Atomic Habits (James Clear)

No matter your goals, Atomic Habits offers a proven framework to help you make little improvements every day. James Clear is one of the world's leading experts on habit formation, and in this New York Times bestseller, he reveals practical strategies that will teach you exactly how to form good habits, break bad ones, and master the tiny behaviors that lead to remarkable results.

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No matter your goals, Atomic Habits offers a proven framework to help you make little improvements every day. James Clear is one of the world's leading experts on habit formation, and in this New York Times bestseller, he reveals practical strategies that will teach you exactly how to form good habits, break bad ones, and master the tiny behaviors that lead to remarkable results.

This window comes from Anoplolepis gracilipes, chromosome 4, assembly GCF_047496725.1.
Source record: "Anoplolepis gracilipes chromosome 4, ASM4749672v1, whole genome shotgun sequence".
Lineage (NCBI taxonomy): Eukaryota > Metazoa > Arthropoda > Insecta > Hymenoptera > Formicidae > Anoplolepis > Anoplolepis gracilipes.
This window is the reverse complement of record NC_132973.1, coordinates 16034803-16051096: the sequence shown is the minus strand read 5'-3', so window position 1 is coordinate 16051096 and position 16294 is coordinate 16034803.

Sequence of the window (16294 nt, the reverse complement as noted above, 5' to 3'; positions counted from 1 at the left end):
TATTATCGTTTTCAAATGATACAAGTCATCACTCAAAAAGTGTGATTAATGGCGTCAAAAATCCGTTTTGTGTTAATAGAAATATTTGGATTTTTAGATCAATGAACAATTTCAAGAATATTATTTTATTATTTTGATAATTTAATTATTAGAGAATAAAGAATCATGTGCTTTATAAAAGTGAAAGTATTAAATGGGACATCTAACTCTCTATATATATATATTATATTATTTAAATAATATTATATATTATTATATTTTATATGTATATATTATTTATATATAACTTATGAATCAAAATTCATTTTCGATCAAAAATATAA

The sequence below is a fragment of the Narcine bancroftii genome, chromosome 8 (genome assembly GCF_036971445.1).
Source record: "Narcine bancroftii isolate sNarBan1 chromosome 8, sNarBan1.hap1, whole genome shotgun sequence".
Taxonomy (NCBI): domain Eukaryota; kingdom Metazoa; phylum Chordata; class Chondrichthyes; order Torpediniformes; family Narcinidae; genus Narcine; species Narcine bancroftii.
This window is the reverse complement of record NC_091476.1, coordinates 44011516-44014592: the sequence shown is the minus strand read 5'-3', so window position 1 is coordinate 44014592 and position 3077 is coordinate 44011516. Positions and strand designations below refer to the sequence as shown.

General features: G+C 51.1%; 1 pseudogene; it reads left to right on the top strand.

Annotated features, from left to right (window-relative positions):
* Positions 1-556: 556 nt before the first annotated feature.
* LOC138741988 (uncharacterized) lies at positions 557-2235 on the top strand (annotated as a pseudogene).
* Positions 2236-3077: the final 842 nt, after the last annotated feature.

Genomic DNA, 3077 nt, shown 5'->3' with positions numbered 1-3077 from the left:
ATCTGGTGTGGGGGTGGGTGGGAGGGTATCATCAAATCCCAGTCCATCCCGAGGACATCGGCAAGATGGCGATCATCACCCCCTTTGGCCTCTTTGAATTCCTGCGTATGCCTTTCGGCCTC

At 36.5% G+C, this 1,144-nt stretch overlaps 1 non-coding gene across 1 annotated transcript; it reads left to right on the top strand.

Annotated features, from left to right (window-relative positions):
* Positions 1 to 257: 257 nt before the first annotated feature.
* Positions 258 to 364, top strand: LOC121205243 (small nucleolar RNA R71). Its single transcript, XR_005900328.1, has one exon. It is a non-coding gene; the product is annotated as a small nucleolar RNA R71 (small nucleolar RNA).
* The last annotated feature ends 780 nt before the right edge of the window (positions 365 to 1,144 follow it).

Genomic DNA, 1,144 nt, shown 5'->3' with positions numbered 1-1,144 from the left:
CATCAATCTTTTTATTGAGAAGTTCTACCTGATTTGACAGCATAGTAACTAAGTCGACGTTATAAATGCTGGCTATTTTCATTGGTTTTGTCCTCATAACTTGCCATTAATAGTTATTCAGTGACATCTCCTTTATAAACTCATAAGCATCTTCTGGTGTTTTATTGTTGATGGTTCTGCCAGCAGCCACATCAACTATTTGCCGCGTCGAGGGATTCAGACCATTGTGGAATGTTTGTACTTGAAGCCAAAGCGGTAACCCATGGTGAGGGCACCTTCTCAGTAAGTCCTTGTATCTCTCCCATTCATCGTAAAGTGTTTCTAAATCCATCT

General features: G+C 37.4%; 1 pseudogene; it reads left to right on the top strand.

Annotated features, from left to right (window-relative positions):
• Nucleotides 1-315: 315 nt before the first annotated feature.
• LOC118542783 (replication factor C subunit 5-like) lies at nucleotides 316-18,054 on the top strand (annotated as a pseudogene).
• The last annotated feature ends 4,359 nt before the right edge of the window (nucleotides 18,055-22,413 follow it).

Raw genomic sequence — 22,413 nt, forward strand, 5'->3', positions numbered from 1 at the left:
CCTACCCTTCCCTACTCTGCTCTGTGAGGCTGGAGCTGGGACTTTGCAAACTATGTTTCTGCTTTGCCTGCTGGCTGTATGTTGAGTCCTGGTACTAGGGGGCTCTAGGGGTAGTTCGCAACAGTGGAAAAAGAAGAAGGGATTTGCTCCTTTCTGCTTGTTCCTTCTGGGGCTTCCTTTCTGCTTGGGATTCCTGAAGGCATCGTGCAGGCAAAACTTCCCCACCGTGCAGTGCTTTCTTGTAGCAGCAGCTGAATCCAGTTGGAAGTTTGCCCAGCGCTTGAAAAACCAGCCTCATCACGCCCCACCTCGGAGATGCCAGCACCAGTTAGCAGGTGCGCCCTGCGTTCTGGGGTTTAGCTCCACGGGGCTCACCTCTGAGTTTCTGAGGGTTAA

If you're having trouble changing your habits, the problem isn't you. The problem is your system. Bad habits repeat themselves again and again not because you don't want to change, but because you have the wrong system for change. You do not rise to the level of your goals. You fall to the level of your systems. Here, you'll get a proven system that can take you to new heights, and Atomic Habits will give you the tools and strategies you need to transform your habits and your life.

 

Show notes

In this episode, you’ll learn...